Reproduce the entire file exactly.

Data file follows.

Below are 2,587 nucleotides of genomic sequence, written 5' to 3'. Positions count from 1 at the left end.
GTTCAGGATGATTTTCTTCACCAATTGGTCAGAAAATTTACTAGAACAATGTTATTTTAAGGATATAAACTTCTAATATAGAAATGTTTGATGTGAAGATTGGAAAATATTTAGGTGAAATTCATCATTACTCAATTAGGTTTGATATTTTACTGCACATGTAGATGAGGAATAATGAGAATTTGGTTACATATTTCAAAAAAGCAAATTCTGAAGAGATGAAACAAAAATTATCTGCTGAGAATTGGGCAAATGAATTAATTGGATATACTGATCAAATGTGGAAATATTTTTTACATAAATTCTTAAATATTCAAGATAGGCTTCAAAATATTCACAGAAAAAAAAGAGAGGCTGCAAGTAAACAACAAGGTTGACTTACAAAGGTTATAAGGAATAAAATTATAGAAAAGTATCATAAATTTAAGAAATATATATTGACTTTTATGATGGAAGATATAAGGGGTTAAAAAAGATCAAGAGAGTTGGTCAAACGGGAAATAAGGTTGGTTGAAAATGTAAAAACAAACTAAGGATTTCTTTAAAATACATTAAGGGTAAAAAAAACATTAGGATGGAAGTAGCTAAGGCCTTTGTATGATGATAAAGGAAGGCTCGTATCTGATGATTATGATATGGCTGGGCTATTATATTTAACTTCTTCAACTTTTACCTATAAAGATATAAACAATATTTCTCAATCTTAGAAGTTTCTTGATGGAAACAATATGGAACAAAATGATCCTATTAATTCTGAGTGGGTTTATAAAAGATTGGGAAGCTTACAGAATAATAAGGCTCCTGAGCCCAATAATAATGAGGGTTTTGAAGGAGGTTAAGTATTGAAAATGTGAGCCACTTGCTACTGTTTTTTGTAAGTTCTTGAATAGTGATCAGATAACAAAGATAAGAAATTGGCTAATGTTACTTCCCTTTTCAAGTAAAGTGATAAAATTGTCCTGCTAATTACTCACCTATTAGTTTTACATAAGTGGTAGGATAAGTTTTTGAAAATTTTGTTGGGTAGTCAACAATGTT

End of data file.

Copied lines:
Below are 2,587 nucleotides of genomic sequence, written 5' to 3'. Positions count from 1 at the left end.
GTTCAGGATGATTTTCTTCACCAATTGGTCAGAAAATTTACTAGAACAATGTTATTTTAAGGATATAAACTTCTAATATAGAAATGTTTGATGTGAAGATTGGAAAATATTTAGGTGAAATTCATCATTACTCAATTAGGTTTGATATTTTACTGCACATGTAGATGAGGAATAATGAGAATTTGGTTACATATTTCAAAAAAGCAAATTCTGAAGAGATGAAACAAAAATTATCTGCTGAGAATTGGGCAAATGAATTAATTGGATATACTGATCAAATGTGGAAATATTTTTTACATAAATTCTTAAATATTCAAGATAGGCTTCAAAATATTCACAGAAAAAAAAGAGAGGCTGCAAGTAAACAACAAGGTTGACTTACAAAGGTTATAAGGAATAAAATTATAGAAAAGTATCATAAATTTAAGAAATATATATTGACTTTTATGATGGAAGATATAAGGGGTTAAAAAAGATCAAGAGAGTTGGTCAAACGGGAAATAAGGTTGGTTGAAAATGTAAAAACAAACTAAGGATTTCTTTAAAATACATTAAGGGTAAAAAAAACATTAGGATGGAAGTAGCTAAGGCCTTTGTATGATGATAAAGGAAGGCTCGTATCTGATGATTATGATATGGCTGGGCTATTATATTTAACTTCTTCAACTTTTACCTATAAAGATATAAACAATATTTCTCAATCTTAGAAGTTTCTTGATGGAAACAATATGGAACAAAATGATCCTATTAATTCTGAGTGGGTTTATAAAAGATTGGGAAGCTTACAGAATAATAAGGCTCCTGAGCCCAATAATAATGAGGGTTTTGAAGGAGGTTAAGTATTGAAAATGTGAGCCACTTGCTACTGTTTTTTGTAAGTTCTTGAATAGTGATCAGATAACAAAGATAAGAAATTGGCTAATGTTACTTCCCTTTTCAAGTAAAGTGATAAAATTGTCCTGCTAATTACTCACCTATTAGTTTTACATAAGTGGTAGGATAAGTTTTTGAAAATTTTGTTGGGTAGTCAACAATGTT